Regular readers of Monderno probably know that I live in Texas, but I haven’t always lived here. We moved here three years ago because of my wife’s job, and I can honestly say that I love most things about Texas. Really there’s a lot to love – the people first and foremost, the economy which is fantastic, and the general attitude of independence and liberty are all things that make Texas a great place to live. Notice I didn’t say the gun laws.
The gun laws in Texas aren’t all they are cracked up to be. Now don’t get me wrong, they are nowhere near as abhorrent as the laws in states like California, Massachusetts, New York and Illinois, where the bath salt socialist zombies have taken hold of state politics. But there is a belief, especially outside of Texas, that Texas has very unrestrictive gun laws, and I’m sorry, but that just isn’t true. Believe me, I wish it was true.
Here’s what I’m talking about.
Open carry laws can best be grouped into the following categories (OpenCarry.org categories and definitions).
|Gold Star||Generally preempted open carry permitted on foot and in vehicles without a license; localities generally preempted.|
|Open Carry Friendly||Open carry permitted by state law without license, but either lacks preemption or does not allow unlicensed open carry inside a vehicle.|
|Licensed Open Carry||Generally preempted open carry permitted on foot and in vehicles with a license; localities generally preempted.|
|Non Permissive||Open carry highly restricted or banned.|
|Rural Open Carry||Open carry generally allowed in non-incorporated areas.|
|Indeterminate||Open carry appears legal but there are serious legislative concerns that need resolution before categorization.|
Texas on Open Carry
Open carry in Texas is Non Permissive – that is to say that it is not legal in any form, whether you have a concealed handgun license (CHL) or not.
Concealed Carry laws can best be grouped into the following categories.
|Constitutional Carry||No permit required to carry a concealed handgun – nor should there be.|
|Shall Issue||A permit is required in order carry a concealed handgun, but if certain criteria are met, the granting authority must issue the permit.*|
|May Issue||A permit is required in order carry a concealed handgun. If certain criteria are met, the granting authority may issue the permit. Notice the distinction – even if you meet the criteria, there’s no guarantee that you will be issued a permit.*|
|Right Denied||This one is pretty self-explanatory. Concealed carry is not allowed under any circumstances. At the time of writing, Illinois is the only state where the God given and constitutionally protected right to self-protection is denied.|
|*Can be further broken down into resident and non-resident categories.|
Texas on Concealed Carry
Texas is a shall issue state, which is better than some, but nowhere near what it should be. Let me explain. I disagree with the permit process in the first place (not only is it wrong, but it’s also pointless), but if you’re going to have a permit process, it should be as easy as possible. In Texas, the permit process is anything but easy.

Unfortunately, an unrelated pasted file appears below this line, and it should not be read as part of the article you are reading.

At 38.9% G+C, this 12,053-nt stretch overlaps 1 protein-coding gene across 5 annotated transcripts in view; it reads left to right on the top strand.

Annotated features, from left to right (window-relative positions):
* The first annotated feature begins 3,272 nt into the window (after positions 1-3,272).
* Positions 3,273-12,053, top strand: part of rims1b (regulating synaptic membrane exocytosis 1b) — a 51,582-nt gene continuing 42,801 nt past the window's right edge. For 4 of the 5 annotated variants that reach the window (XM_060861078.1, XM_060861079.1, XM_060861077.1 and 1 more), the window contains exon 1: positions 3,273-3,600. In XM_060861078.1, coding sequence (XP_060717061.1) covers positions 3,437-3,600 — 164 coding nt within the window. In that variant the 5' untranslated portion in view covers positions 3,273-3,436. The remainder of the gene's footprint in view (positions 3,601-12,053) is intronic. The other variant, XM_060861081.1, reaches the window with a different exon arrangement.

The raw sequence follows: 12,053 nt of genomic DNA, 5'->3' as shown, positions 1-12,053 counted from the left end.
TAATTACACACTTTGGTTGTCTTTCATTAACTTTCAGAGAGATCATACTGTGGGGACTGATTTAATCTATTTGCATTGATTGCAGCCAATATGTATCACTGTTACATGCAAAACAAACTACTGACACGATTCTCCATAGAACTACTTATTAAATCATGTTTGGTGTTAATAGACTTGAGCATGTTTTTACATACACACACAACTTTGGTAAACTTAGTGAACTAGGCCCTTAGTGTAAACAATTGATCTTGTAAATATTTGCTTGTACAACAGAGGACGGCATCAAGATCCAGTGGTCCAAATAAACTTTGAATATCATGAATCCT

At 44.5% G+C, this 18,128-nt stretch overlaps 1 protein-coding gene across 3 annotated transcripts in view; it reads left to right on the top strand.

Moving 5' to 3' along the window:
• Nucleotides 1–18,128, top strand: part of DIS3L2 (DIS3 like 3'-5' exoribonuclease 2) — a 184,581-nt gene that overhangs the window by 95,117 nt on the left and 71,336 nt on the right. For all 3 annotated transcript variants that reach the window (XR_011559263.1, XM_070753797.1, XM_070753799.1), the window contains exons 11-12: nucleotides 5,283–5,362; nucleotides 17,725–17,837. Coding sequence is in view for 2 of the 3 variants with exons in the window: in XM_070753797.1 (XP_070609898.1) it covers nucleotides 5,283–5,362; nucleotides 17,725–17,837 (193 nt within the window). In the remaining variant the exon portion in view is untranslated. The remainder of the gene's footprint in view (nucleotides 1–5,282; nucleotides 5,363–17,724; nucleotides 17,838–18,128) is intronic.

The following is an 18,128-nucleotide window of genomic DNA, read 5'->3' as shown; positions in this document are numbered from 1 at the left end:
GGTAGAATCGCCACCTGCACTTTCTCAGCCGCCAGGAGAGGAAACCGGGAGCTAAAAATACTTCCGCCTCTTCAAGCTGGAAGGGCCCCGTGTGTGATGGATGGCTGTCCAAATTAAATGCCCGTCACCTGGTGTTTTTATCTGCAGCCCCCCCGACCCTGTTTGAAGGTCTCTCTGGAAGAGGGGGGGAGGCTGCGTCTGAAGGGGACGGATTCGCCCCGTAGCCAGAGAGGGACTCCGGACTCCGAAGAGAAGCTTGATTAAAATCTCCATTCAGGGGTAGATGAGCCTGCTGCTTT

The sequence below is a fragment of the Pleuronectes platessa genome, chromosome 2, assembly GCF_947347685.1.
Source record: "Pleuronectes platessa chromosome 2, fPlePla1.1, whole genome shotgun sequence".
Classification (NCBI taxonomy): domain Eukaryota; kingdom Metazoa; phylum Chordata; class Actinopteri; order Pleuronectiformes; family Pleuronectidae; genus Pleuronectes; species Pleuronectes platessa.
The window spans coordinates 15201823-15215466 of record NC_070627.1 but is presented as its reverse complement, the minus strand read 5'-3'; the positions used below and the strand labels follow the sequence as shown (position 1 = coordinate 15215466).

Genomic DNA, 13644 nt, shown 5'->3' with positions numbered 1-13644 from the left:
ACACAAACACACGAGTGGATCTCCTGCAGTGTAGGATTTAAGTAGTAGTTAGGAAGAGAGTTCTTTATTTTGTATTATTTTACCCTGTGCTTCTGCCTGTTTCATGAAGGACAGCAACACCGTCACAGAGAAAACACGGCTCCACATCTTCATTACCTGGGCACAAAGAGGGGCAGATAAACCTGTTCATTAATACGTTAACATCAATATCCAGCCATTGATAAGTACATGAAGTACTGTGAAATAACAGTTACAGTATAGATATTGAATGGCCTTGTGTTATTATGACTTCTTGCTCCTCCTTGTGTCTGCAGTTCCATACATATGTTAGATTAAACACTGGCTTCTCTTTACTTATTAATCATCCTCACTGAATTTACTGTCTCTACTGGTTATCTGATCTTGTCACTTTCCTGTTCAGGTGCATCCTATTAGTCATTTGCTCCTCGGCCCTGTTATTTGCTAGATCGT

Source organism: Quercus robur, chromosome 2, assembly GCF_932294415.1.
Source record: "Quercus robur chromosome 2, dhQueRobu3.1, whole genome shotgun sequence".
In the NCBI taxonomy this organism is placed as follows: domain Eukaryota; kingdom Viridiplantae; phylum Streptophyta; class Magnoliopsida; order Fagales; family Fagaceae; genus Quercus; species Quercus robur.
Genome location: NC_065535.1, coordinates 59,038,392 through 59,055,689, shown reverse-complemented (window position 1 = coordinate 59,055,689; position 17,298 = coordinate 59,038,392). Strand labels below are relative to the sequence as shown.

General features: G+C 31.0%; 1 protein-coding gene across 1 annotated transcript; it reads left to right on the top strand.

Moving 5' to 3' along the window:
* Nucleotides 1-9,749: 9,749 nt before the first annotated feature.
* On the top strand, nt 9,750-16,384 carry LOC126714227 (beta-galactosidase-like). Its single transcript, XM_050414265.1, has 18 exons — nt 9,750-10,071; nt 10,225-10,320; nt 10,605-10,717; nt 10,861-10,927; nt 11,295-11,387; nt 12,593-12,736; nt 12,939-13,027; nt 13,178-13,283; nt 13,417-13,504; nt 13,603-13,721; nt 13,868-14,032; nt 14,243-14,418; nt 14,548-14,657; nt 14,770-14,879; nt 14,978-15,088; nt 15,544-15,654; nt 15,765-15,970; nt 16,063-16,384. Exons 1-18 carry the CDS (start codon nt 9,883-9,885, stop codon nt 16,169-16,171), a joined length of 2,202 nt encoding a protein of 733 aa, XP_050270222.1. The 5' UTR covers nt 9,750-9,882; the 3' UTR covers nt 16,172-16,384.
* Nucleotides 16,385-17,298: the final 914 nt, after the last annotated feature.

Getting a license is real pain, because in addition to filling out an application as you would expect, you must also take a 10 hour CHL course from a certified instructor. The course is broken down into two parts – the first part in the classroom, that ends in a written exam, the second part on the range, where you must demonstrate proficiency with your handgun.
Then forms must be filled out, fingerprints and photos taken, checks written, and then everything is bundled up and mailed in. All of which must be done is a very specific way, of course.
Want to hear the best part? You get to have all of this fun every 5 years. Contrast this with Indiana’s concealed carry permit process: fill out some forms, provide your fingerprints, pay the fees, and as long as you meet the requirements, receive a lifetime permit. In the context of the permit process – well done Indiana. Texas? Not so much.
Texas on Printing
Printing, for those of you new to concealed carry, is where the handgun is visible underneath the clothing used to conceal it. In Texas, printing is not legal.
According to Texas State Government Code, the definition of a concealed handgun is “a handgun, the presence of which is not openly discernible to the ordinary observation of a reasonable person.” Who gets to decide what is “discernible” and what is “reasonable”? Exactly. Printing is not legal.
Gun Rights Index
Another way to measure the gun laws of a given state (or country) is the Free Existence Gun Rights Index. This index is of course not perfect, but does provide a framework and scoring system to comparatively analyze the gun rights between states. Texas scores 6.8/10, coming in 30th place in the United States. Again, it could be worse, but supports my overall argument that Texas gun laws are much more restrictive than people think.
So you can’t open carry, the CHL process is a hassle, the CHL process must be repeated every five years, and printing is illegal. That about sums up my frustration. If you’re looking for states that get gun laws right, take a look at Alaska, Arizona, Vermont and Wyoming, not Texas.